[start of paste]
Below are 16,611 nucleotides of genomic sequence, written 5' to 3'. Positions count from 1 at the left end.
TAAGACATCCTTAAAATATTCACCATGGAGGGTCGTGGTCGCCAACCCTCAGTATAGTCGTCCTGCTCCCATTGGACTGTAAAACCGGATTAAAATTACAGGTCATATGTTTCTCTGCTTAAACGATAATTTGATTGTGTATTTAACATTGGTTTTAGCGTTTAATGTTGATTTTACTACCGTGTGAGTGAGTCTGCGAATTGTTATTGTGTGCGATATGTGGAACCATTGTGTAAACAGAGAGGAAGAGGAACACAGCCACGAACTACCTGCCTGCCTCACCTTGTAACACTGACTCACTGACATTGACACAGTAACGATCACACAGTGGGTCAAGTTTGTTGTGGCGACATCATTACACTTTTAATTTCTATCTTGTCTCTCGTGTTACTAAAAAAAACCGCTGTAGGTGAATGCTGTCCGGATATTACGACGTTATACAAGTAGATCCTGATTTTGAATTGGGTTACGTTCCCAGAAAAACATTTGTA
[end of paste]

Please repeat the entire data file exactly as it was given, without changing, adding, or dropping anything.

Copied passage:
Below are 16,611 nucleotides of genomic sequence, written 5' to 3'. Positions count from 1 at the left end.
TAAGACATCCTTAAAATATTCACCATGGAGGGTCGTGGTCGCCAACCCTCAGTATAGTCGTCCTGCTCCCATTGGACTGTAAAACCGGATTAAAATTACAGGTCATATGTTTCTCTGCTTAAACGATAATTTGATTGTGTATTTAACATTGGTTTTAGCGTTTAATGTTGATTTTACTACCGTGTGAGTGAGTCTGCGAATTGTTATTGTGTGCGATATGTGGAACCATTGTGTAAACAGAGAGGAAGAGGAACACAGCCACGAACTACCTGCCTGCCTCACCTTGTAACACTGACTCACTGACATTGACACAGTAACGATCACACAGTGGGTCAAGTTTGTTGTGGCGACATCATTACACTTTTAATTTCTATCTTGTCTCTCGTGTTACTAAAAAAAACCGCTGTAGGTGAATGCTGTCCGGATATTACGACGTTATACAAGTAGATCCTGATTTTGAATTGGGTTACGTTCCCAGAAAAACATTTGTA